1943 : University of Michigan Football Star Tom Harmon Almost Dies in the Skies Over Occupied China

October 30, 2018 all-day
Image result for tom harmon pilot photo

Tom Harmon grew up in Gary, Indiana, the youngest son of a steel mill security guard. He worked his way through Michigan in the late 1930s while building his outstanding football career.

By his junior season, in 1939, he appeared on the cover of Time, which reported he was a “gregarious, lantern-jawed six footer with a Tarzan physique” who runs “with the power of a wild buffalo and the cunning of a hounded fox.” He was touted by sportswriters as “the Michigan maestro,” “the wily Wolverine,” and “triple threat Tommy.” And the six-foot, 195-pound running and defensive back, passer, and kicker actually exceeded the hype.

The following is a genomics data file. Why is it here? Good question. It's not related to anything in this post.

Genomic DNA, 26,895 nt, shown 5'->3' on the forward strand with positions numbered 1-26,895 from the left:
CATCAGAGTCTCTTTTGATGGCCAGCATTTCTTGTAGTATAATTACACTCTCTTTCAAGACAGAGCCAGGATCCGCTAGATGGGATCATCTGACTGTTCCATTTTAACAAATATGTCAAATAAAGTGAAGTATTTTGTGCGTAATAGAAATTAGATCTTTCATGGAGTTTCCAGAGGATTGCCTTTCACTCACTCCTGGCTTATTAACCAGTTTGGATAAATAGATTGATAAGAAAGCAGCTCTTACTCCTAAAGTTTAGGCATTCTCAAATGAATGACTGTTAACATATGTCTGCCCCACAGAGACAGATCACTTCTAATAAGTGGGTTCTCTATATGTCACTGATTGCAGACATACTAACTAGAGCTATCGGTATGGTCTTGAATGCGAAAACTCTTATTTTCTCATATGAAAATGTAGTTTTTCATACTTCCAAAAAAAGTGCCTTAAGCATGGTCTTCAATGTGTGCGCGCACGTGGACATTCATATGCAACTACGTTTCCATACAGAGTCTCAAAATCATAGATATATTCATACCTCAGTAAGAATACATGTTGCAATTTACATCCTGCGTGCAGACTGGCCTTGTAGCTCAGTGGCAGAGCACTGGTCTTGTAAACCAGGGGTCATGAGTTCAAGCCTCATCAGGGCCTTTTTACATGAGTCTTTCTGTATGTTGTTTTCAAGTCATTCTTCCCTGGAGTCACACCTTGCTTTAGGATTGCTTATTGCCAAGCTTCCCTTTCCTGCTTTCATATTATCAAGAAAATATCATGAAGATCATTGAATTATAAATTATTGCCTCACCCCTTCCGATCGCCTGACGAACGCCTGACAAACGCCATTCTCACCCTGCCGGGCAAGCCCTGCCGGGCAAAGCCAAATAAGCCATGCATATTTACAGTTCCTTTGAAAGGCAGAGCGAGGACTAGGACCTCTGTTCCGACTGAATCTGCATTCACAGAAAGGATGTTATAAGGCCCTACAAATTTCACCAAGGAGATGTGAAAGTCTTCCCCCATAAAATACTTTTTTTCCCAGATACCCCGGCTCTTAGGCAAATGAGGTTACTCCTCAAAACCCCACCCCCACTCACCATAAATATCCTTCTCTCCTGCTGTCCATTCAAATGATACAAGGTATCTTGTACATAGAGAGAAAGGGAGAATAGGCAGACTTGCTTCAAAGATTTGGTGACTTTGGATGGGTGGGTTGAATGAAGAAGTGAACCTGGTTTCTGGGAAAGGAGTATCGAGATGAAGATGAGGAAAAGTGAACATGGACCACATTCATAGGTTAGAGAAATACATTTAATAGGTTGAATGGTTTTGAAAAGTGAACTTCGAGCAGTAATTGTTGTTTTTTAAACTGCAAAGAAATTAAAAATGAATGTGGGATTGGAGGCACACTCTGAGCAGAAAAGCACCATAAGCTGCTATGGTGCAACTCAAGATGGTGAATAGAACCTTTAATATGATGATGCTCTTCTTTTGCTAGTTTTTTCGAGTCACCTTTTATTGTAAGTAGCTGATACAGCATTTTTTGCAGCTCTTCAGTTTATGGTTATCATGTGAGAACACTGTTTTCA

But on this day, October 30, 1943, according to his famed commander, General Clair Chennault, “oblivious to his personal safety,” Harmon turned his P-38 directly into the half-dozen Japanese Zeros that had suddenly appeared above him. He raced into their midst, firing away.

Image result for tom harmon pilot photo

For the full story, see Fredric Alan Maxwell, “The Late Great 98 Tom Harmon on the field and at war”, Michigan Today, September 1, 2008.

Also see Elizabeth McGarr, “Conquering Hero : Humble and hardworking, Old 98 Tom Harmon was Michigan’s first transcendent football star”, SI Vault, August 20, 2008.

Tom Harmon wikipedia entry

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